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Whoever wins next week’s presidential election in America, the chances are that it will not be long before they meet the British Prime Minister. America’s ‘special relationship’ with Britain is famous, and much discussed.

Does it mean what it appears to mean, people often wonder, and worry, these days. Is it what it used to be? Is it, in fact, anything more, these days, than just a patronising nod from a successful, powerful country to a much less successful, less powerful one – the geopolitical equivalent of a self-made billionaire buying a pint for his friend from childhood?

For now, I’ll leave the soul-searching to others. The statistical fact is that, since American presidents started travelling abroad a century ago, they have visited the United Kingdom more than any other country. They have come on no fewer than 30 occasions, the equivalent of once every three years. And, since 29 of those visits occurred after 1945, the meaningful rate is actually more like once every two years, or twice per presidential term.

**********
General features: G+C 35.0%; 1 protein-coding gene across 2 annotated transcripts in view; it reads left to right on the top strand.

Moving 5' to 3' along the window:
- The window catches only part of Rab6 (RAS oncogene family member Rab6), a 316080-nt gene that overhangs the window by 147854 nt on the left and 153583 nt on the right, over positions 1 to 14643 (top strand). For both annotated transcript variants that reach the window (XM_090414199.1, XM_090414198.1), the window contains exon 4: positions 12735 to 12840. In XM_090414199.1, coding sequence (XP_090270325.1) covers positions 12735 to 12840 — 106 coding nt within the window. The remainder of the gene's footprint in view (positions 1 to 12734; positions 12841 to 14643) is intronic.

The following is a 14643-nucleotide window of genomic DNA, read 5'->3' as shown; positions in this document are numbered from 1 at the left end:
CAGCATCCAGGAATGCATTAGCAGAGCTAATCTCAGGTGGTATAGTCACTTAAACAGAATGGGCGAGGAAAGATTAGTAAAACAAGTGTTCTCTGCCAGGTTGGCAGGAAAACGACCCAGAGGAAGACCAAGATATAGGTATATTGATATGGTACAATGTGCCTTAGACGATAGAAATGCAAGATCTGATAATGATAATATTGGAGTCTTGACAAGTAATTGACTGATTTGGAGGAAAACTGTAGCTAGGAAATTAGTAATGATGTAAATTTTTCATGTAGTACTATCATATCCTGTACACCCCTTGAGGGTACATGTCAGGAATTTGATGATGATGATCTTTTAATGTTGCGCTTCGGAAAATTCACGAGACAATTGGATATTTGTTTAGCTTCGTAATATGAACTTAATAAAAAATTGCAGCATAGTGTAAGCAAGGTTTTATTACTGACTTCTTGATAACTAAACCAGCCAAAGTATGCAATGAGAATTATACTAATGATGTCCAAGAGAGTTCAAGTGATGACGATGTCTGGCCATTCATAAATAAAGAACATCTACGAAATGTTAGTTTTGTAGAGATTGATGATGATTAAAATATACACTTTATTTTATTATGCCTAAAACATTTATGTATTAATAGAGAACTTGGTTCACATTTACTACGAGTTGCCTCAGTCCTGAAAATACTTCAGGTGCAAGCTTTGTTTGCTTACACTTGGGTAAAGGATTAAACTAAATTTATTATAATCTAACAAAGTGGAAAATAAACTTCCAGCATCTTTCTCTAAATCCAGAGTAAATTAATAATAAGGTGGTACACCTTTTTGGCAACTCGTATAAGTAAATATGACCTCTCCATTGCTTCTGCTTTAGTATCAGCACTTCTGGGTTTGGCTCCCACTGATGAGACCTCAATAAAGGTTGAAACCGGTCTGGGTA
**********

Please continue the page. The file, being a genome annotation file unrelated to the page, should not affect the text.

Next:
The trips have been reciprocated, of course. The current queen, Elizabeth II, has been the guest of American presidents five times, most recently in 2007. And prime ministers have gone much more often.

The events that take place during these visits range from the electrifying to the deadly dull. Typically they involve a mixture of world politics, decorous pageantry, liberal opportunities for gaffes, and near-constant eating and drinking. Invariably they spawn photographs by the dozen.

In the run-up to next week’s big vote (which, among other things, will decide whether Mitt Romney gets to return to Britain as president and make more gaffes like the one he made in the summer) I’ve decided to bring together some of the memorable images from a century of Anglo-American official hospitality. I’ve selected images of presidential visits to Britain. Of all the presidents since 1945 only two are not featured here. They are Lyndon B. Johnson and Gerald Ford. Neither got round to visiting Britain during their terms.

As America gets ready to make its choice, I wonder if a date for the next ‘special’ meeting has already been pencilled in. And will it be David having dinner with Mitt or Barack?